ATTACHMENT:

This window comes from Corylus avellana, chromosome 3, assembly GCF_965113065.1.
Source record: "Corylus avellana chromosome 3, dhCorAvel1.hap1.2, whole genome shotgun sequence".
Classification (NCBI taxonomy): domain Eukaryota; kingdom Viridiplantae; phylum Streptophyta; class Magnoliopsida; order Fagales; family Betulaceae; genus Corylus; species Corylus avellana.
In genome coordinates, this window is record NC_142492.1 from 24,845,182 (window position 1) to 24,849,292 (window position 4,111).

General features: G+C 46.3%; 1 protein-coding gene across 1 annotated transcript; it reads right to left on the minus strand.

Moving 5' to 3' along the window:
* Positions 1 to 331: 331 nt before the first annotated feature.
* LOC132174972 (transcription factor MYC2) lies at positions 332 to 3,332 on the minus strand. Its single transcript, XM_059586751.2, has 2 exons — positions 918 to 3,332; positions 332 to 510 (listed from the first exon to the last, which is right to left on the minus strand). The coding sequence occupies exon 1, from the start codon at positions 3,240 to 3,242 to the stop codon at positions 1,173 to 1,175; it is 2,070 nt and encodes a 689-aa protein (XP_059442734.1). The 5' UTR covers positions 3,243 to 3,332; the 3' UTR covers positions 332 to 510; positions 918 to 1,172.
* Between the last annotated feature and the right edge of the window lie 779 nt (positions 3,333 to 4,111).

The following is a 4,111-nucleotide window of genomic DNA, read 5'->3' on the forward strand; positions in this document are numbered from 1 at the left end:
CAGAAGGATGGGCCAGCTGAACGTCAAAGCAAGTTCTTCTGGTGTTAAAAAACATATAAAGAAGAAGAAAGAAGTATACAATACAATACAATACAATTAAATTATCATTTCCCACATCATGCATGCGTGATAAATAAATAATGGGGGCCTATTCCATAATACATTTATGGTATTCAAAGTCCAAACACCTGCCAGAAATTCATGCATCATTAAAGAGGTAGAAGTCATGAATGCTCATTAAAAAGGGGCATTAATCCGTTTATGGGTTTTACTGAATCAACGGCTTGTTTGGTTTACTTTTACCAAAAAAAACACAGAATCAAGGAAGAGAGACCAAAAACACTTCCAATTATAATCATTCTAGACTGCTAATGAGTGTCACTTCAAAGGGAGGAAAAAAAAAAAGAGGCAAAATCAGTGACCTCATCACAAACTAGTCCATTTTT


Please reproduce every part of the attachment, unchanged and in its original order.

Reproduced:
This window comes from Corylus avellana, chromosome 3, assembly GCF_965113065.1.
Source record: "Corylus avellana chromosome 3, dhCorAvel1.hap1.2, whole genome shotgun sequence".
Classification (NCBI taxonomy): domain Eukaryota; kingdom Viridiplantae; phylum Streptophyta; class Magnoliopsida; order Fagales; family Betulaceae; genus Corylus; species Corylus avellana.
In genome coordinates, this window is record NC_142492.1 from 24,845,182 (window position 1) to 24,849,292 (window position 4,111).

General features: G+C 46.3%; 1 protein-coding gene across 1 annotated transcript; it reads right to left on the minus strand.

Moving 5' to 3' along the window:
* Positions 1 to 331: 331 nt before the first annotated feature.
* LOC132174972 (transcription factor MYC2) lies at positions 332 to 3,332 on the minus strand. Its single transcript, XM_059586751.2, has 2 exons — positions 918 to 3,332; positions 332 to 510 (listed from the first exon to the last, which is right to left on the minus strand). The coding sequence occupies exon 1, from the start codon at positions 3,240 to 3,242 to the stop codon at positions 1,173 to 1,175; it is 2,070 nt and encodes a 689-aa protein (XP_059442734.1). The 5' UTR covers positions 3,243 to 3,332; the 3' UTR covers positions 332 to 510; positions 918 to 1,172.
* Between the last annotated feature and the right edge of the window lie 779 nt (positions 3,333 to 4,111).

The following is a 4,111-nucleotide window of genomic DNA, read 5'->3' on the forward strand; positions in this document are numbered from 1 at the left end:
CAGAAGGATGGGCCAGCTGAACGTCAAAGCAAGTTCTTCTGGTGTTAAAAAACATATAAAGAAGAAGAAAGAAGTATACAATACAATACAATACAATTAAATTATCATTTCCCACATCATGCATGCGTGATAAATAAATAATGGGGGCCTATTCCATAATACATTTATGGTATTCAAAGTCCAAACACCTGCCAGAAATTCATGCATCATTAAAGAGGTAGAAGTCATGAATGCTCATTAAAAAGGGGCATTAATCCGTTTATGGGTTTTACTGAATCAACGGCTTGTTTGGTTTACTTTTACCAAAAAAAACACAGAATCAAGGAAGAGAGACCAAAAACACTTCCAATTATAATCATTCTAGACTGCTAATGAGTGTCACTTCAAAGGGAGGAAAAAAAAAAAGAGGCAAAATCAGTGACCTCATCACAAACTAGTCCATTTTT